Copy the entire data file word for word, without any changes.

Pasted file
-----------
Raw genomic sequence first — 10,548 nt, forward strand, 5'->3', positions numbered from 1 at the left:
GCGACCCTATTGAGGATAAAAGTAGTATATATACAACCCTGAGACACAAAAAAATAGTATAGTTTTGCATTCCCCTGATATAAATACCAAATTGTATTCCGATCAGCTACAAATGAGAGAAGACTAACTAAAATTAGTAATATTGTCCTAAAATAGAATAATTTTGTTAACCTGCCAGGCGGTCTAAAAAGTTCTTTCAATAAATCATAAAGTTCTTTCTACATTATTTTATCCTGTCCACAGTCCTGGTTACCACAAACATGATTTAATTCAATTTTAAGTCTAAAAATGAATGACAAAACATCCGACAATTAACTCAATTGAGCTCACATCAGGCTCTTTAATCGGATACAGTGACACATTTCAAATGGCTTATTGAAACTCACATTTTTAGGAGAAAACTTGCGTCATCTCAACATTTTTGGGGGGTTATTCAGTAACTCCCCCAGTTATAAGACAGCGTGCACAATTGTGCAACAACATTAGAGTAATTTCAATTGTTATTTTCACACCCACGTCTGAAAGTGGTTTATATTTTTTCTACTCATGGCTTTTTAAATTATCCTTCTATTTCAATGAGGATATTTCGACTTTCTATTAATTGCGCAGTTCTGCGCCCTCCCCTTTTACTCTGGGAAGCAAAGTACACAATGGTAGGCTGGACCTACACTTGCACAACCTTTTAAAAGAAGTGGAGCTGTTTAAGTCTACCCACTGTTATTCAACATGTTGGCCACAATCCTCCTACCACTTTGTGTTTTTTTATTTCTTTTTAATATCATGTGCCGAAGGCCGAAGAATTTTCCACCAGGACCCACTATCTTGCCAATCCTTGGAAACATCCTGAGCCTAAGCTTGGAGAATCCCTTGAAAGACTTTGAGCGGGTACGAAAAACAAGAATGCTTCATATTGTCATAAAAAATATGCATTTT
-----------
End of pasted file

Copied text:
Raw genomic sequence first — 10,548 nt, forward strand, 5'->3', positions numbered from 1 at the left:
GCGACCCTATTGAGGATAAAAGTAGTATATATACAACCCTGAGACACAAAAAAATAGTATAGTTTTGCATTCCCCTGATATAAATACCAAATTGTATTCCGATCAGCTACAAATGAGAGAAGACTAACTAAAATTAGTAATATTGTCCTAAAATAGAATAATTTTGTTAACCTGCCAGGCGGTCTAAAAAGTTCTTTCAATAAATCATAAAGTTCTTTCTACATTATTTTATCCTGTCCACAGTCCTGGTTACCACAAACATGATTTAATTCAATTTTAAGTCTAAAAATGAATGACAAAACATCCGACAATTAACTCAATTGAGCTCACATCAGGCTCTTTAATCGGATACAGTGACACATTTCAAATGGCTTATTGAAACTCACATTTTTAGGAGAAAACTTGCGTCATCTCAACATTTTTGGGGGGTTATTCAGTAACTCCCCCAGTTATAAGACAGCGTGCACAATTGTGCAACAACATTAGAGTAATTTCAATTGTTATTTTCACACCCACGTCTGAAAGTGGTTTATATTTTTTCTACTCATGGCTTTTTAAATTATCCTTCTATTTCAATGAGGATATTTCGACTTTCTATTAATTGCGCAGTTCTGCGCCCTCCCCTTTTACTCTGGGAAGCAAAGTACACAATGGTAGGCTGGACCTACACTTGCACAACCTTTTAAAAGAAGTGGAGCTGTTTAAGTCTACCCACTGTTATTCAACATGTTGGCCACAATCCTCCTACCACTTTGTGTTTTTTTATTTCTTTTTAATATCATGTGCCGAAGGCCGAAGAATTTTCCACCAGGACCCACTATCTTGCCAATCCTTGGAAACATCCTGAGCCTAAGCTTGGAGAATCCCTTGAAAGACTTTGAGCGGGTACGAAAAACAAGAATGCTTCATATTGTCATAAAAAATATGCATTTT